Preheat oven to 425 degrees. Spray an 8-inch square baking dish generously with buttery flavored spray and set aside. Cook the broccoli and cauliflower according to package directions and drain. Meanwhile, in a small skillet melt the two teaspoons butter. Add the seasoned bread crumbs and then cook and stir over medium heat until they are lightly roasted, about two to three minutes. Remove from heat. In a large saucepan, melt the remaining butter over medium heat. Stir in flour until smooth, then whisk in the milk. Bring to a boil while stirring constantly and then cook and stir until thickened, maybe another minute or two. Remove from heat and stir in the cheeses until blended. (Add a dash or two of cayenne pepper if you family likes it hot.) Stir in ham, black pepper and vegetables, and transfer the whole thing to the prepared baking dish. Sprinkle with toasted crumbs and bake, uncovered, until crumbs are browned to your liking, probably 10 to 15 minutes.

HAM BISCUITS

How about these for an easy breakfast to eat on the run, enjoy with butter and jam on the deck, or munch with bowl of applesauce while watching TV in the evening? Recipe makes about 10 biscuits.

1 cup cubed fully cooked ham

1 cup all purpose flour

1 teaspoon baking powder

1/4 teaspoon baking powder

1/4 teaspoon onion powder

1/4 teaspoon garlic powder

1/4 teaspoon ground mustard

3 tablespoons butter or shortening

1 teaspoon minced chives

6 tablespoons buttermilk

1 tablespoon butter, melted

Preheat oven to 450 degrees. In a food processor grind the ham and set it aside. In a large bowl combine the flour, baking powder, baking soda, onion and garlic powders and mustard. Cut in the butter until the mixture is crumbly. Fold in the ham and chives, and then add buttermilk and stir until the dough sticks together. Turn out onto a lightly floured surface and knead gently 10 to 12 times. Roll out to a uniform half-inch thickness and cut with a floured 2 1/2-inch biscuit cuter. Place in a large, greased cast iron skillet and bake about 15 minutes, or until golden brown.

GOLDENROD TOAST

This old recipe is the first one our Home Economics teacher made us learn when I was in 7th grade, and we had to arrange everything artfully on the plate. She made us eat it, too, so of course we had to complain, but it's really, really good and something on toast with cream sauce poured generously over it is a breakfast staple in our family. In our case, though, it was called white gravy, and started with Mom and Grandma long before Home Ec class. The family had cows and chickens of their own, so this breakfast was almost free. Be sure to choose good bread, because that's what turns this type of breakfast into something really great. The recipe looks long, but it's really, really easy.

1 hard boiled egg per serving

1 slice toasted bread per serving

Butter for toast

Cream Sauce:

3 tablespoons butter

3 tablespoons unbleached all-purpose flour

2 cups whole milk

1/2 teaspoon salt

1/8 teaspoon ground black pepper, or more

Optional: Small pinch freshly grated nutmeg or ground cayenne pepper in the sauce, and/or paprika to sprinkle on

Peel as many eggs as you want. Cut them in half long ways and pop the yolks out into a separate small bowl. Set the whites aside. Have the bread ready for toasting, and some pretty small plates to serve it on. In a 2-quart saucepan, melt the butter over medium-low heat. Add the flour and cook, whisking constantly, for 2 to 3 minutes, but do not let it brown. Using a fork or whisk, stir in the milk and bring just to a simmer, stirring frequently. Reduce the heat to low and cook, whisking or stirring often, until the sauce has thickened to a creamy, gravy-like consistency and no longer tastes of raw flour, 6 to 8 minutes for a single batch, 10 to 12 minutes for a double batch. Remove from the heat and whisk or stir in the salt, pepper, and nutmeg or cayenne if you're using them. If not using it right away, transfer to a bowl and press a piece of plastic wrap directly on the surface to keep a skin from forming. Plan to use the sauce within 30 minutes because it thickens if it's left to sit for too long. If that should happen, add a little warm milk and whisk well to thin it. To assemble, toast the bread and butter it. Put one slice of buttered toast on each serving plate. Cut the egg whites into slices the long way and arrange the slices pinwheel style, one whole egg white for each piece of toast, shaped like petals on a flower, with the center of the toast for the center of the flower. If the slices won't fit on the toast, cut them so they do and put the spare pieces in the center of our flower. Pour cream sauce generously over this, and then crumble one of the hard boiled egg yolks into the center of each piece of toast.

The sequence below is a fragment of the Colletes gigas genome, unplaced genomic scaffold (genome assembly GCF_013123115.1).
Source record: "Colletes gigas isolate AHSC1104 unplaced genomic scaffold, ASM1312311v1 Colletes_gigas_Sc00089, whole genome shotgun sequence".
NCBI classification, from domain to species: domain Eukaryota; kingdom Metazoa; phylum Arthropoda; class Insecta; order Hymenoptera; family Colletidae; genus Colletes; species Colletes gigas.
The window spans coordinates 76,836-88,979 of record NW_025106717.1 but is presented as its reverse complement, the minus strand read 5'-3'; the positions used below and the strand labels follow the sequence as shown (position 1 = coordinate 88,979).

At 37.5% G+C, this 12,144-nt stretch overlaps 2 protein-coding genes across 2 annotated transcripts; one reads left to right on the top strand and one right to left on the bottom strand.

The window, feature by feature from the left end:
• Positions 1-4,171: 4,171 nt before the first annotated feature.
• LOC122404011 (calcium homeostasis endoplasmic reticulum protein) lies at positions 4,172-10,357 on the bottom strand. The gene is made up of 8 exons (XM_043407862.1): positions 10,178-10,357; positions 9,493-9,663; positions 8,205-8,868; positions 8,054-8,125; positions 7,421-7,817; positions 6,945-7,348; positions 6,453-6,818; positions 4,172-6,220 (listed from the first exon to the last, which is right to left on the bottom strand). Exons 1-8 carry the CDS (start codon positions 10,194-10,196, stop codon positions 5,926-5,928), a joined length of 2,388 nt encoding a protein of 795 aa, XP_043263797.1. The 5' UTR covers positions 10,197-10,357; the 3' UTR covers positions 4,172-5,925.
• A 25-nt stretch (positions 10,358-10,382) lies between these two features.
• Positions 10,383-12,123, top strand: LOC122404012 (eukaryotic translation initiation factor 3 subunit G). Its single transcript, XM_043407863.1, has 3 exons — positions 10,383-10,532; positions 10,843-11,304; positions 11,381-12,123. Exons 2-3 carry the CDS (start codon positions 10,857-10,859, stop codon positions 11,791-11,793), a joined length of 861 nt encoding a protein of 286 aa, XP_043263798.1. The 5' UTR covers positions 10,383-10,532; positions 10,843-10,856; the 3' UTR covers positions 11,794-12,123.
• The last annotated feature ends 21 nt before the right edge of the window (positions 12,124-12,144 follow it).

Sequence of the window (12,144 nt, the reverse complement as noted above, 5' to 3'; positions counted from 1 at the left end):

PEA SALAD

This is too easy for a real recipe. Just rinse and drain a small bag of frozen tiny peas, or steam them for about three minutes and then rinse, drain and cool. Add a small jar of diced pimento, drained, and a chopped onion. Add chopped hard boiled eggs to taste, along with mayo, salt and pepper to taste. Great side dish with grilled, broasted or rotisserie chicken, ham salad sandwiches, or grilled burgers.

The Country Cousin

Thought for the week: Forgive me, Lord. Once again I have made Easter more about the celebration with family and friends than about You and the suffering You went through so we can all celebrate in Heaven when our time comes. Please help me, help all of us, focus our lives in the right direction, not only now at the end of the Easter, but all through the year. Amen.

(This column is written by Shirley Prudhomme of Crivitz. Views expressed are her own and are in no way intended to be an official statement of the opinions of Peshtigo Times editors and publishers. She may be contacted by phone at 715-291-9002 or by e-mail to shirleyprudhommechickadee@yahoo.com.)